Whether you’re a homeschooling parent looking for new reads, a seventh grade teacher, or just the cool aunt looking for Christmas present ideas, it can be hard work picking the right books for middle school students in your life. It’s a difficult age for young people, and it can be tough finding books with more mature themes that are still age-appropriate.
So where do you turn for advice? As we’ve noted before, a quick Google search for “middle school book list” turns up a daunting 140,000,000 results! So to make your life easier while you hunt for the perfect book, we’ve compiled a list of some of the best resources for finding any kind of book. If you’re always on the lookout for where to find middle school book lists, here are a few places to start…
The List of Middle School Book Lists
1. The New York Times “Children’s Middle Grade” Best Sellers List
For better or worse (it’s worse), middle school is the age when many children learn hard lessons about popularity. And while the most popular books aren’t always the best books, it’s often helpful to get an idea of what other young people are reading these days. To that end, the official middle school best seller list from the NY Times is a good place to get the lay of the literature land.
This social media site for book lovers allows users to create their own reading recommendation lists, and you’ll find a wealth of resources on middle school book lists here. There are also very specific lists, like “Best School Assigned Books” or “Best Graphic Novels for Middle School.” GoodReads is particularly helpful if you’re looking for specific genre recommendations, like inspirational books for students or good fantasy books for 6th graders.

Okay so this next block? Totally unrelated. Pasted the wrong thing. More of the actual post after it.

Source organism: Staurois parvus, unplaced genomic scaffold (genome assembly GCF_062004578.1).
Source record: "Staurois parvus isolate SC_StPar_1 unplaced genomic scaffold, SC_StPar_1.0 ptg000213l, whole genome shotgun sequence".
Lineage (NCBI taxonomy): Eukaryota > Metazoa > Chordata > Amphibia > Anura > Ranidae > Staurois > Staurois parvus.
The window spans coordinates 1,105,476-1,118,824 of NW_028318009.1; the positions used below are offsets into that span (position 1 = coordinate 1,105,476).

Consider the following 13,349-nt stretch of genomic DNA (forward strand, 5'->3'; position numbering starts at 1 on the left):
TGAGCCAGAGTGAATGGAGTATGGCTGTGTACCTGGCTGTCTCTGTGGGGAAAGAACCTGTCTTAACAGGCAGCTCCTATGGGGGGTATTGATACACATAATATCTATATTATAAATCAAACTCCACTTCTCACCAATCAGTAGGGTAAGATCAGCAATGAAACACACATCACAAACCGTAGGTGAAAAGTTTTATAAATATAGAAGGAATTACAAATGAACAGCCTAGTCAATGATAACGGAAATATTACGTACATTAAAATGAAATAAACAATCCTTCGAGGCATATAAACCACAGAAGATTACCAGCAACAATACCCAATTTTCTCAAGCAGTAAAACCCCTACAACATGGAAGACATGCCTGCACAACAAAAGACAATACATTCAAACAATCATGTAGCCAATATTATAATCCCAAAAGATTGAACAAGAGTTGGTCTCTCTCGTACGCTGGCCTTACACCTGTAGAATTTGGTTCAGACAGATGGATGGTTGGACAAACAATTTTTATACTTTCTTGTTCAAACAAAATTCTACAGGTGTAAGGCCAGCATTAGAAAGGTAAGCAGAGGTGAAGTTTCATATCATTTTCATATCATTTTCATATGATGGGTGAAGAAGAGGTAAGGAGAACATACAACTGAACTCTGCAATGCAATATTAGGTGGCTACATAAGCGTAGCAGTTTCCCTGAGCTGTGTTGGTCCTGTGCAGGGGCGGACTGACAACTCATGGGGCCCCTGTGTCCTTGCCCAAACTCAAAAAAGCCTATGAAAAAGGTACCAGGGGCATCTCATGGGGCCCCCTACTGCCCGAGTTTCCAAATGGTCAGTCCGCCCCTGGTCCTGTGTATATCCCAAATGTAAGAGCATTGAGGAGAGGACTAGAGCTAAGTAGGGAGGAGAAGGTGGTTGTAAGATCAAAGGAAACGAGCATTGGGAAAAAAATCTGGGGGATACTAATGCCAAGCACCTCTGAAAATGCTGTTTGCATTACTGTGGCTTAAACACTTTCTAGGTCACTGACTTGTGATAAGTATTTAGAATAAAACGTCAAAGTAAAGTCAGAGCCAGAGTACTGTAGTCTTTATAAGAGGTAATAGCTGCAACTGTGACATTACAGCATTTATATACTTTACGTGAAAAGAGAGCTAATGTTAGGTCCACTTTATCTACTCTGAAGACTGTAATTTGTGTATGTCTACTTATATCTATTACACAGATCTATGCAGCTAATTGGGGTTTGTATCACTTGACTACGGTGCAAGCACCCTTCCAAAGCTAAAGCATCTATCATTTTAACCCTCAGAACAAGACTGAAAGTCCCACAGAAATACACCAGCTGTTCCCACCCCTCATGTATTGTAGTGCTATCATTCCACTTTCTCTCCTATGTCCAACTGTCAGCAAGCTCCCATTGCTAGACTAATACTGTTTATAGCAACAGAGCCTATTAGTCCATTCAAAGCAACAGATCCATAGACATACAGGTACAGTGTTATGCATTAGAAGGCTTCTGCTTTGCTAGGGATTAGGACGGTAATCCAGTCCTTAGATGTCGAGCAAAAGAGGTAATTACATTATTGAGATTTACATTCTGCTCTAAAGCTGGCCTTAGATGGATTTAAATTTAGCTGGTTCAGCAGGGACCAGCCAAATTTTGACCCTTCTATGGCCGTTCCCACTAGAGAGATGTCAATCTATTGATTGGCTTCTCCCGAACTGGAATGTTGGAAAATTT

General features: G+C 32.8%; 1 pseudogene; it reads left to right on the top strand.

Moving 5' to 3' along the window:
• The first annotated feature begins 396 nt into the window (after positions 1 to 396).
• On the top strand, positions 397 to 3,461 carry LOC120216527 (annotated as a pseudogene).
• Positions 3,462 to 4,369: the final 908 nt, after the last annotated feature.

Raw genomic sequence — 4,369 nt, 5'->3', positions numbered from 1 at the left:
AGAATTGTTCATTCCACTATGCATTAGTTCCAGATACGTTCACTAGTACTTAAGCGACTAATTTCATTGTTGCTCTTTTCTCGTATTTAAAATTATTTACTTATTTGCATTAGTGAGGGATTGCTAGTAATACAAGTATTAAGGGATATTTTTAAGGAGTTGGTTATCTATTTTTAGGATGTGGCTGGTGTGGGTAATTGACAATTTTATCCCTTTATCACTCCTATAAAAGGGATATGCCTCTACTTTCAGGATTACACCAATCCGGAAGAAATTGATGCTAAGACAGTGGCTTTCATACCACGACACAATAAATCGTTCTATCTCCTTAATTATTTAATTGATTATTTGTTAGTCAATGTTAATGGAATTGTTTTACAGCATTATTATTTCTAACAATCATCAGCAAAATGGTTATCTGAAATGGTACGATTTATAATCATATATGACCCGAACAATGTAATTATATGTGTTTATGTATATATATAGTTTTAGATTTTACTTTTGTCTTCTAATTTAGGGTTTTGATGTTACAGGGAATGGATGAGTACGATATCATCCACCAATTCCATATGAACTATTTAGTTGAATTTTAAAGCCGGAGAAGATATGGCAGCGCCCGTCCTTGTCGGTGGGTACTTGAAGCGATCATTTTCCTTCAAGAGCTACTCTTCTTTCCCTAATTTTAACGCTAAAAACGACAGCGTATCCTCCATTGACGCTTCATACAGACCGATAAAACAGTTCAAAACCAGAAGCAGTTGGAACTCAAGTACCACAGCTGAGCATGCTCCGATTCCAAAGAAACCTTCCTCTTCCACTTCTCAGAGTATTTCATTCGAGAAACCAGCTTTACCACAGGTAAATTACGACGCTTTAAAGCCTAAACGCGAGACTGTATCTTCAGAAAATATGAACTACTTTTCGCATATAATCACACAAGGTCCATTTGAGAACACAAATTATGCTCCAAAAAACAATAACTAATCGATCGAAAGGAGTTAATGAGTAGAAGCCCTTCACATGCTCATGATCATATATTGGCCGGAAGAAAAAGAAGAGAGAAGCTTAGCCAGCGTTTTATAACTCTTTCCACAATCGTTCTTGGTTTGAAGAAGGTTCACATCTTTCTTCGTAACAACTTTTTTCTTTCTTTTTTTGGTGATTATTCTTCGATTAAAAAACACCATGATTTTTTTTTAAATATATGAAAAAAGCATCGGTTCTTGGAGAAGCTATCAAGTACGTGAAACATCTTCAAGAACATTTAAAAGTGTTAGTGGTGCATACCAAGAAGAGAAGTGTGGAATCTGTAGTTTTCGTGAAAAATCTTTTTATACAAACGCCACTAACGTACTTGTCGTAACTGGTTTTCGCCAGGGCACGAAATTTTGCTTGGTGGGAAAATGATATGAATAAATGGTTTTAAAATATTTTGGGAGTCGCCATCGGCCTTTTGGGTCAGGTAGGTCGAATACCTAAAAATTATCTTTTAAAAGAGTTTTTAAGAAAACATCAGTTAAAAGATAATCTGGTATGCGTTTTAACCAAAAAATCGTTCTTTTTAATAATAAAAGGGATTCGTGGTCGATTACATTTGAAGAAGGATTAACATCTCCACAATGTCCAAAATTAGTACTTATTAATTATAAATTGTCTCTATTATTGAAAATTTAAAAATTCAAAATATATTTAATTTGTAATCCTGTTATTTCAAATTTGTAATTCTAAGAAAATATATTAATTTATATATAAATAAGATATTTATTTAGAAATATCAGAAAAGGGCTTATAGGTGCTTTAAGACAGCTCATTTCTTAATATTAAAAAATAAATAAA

If you have any experience with children’s literature, then you’re already familiar with the publisher Scholastic. They also have great online tools for middle school parents looking for age-appropriate reading lists for their kids.
4. Mommy Blogs
Although the term “mommy blogger” is sometimes used as a pejorative, there are a number of parents with awesome blogs about raising middle school-aged students. Many of these bloggers have built up a large following, and often post very helpful reading lists. For parents looking for Christian content or parent-approved self-improvement books, these websites can be a tremendous guide.
5. Your Local Library
Finally, don’t forget that your local brick-and-mortar library likely has a number of novels for middle school students available. Most librarians have decades of experience picking titles for required reading lists for schools, and many local library websites have middle school book lists for everything from sports books to fantasy books for middle school readers. So check it out, literally!
One final thought: remember that children of active readers are more likely to read themselves. If you want your kids to read, pick up a book for yourself too.